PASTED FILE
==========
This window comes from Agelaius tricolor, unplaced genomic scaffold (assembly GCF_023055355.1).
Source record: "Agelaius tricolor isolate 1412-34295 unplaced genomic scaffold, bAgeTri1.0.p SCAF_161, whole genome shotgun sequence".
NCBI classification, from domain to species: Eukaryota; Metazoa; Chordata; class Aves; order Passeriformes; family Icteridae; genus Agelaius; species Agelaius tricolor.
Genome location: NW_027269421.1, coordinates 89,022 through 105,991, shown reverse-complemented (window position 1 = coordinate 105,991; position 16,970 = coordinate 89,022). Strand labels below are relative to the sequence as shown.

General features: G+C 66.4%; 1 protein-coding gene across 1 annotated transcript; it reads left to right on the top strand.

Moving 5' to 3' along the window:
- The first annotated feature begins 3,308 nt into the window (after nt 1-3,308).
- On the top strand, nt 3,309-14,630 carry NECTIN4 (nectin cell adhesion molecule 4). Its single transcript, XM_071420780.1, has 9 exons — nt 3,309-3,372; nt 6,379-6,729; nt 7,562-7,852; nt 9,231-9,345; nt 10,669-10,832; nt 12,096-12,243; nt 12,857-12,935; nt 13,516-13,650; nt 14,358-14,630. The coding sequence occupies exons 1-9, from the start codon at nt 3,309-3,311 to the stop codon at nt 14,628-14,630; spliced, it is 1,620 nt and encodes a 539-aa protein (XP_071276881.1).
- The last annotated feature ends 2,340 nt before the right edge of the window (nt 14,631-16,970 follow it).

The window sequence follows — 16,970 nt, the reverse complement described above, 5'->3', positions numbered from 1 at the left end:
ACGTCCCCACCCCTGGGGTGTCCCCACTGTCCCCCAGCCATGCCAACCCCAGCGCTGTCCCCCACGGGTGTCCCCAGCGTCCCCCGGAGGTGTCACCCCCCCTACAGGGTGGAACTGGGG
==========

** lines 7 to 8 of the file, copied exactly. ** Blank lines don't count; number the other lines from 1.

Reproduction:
- The first annotated feature begins 3,308 nt into the window (after nt 1-3,308).
- On the top strand, nt 3,309-14,630 carry NECTIN4 (nectin cell adhesion molecule 4). Its single transcript, XM_071420780.1, has 9 exons — nt 3,309-3,372; nt 6,379-6,729; nt 7,562-7,852; nt 9,231-9,345; nt 10,669-10,832; nt 12,096-12,243; nt 12,857-12,935; nt 13,516-13,650; nt 14,358-14,630. The coding sequence occupies exons 1-9, from the start codon at nt 3,309-3,311 to the stop codon at nt 14,628-14,630; spliced, it is 1,620 nt and encodes a 539-aa protein (XP_071276881.1).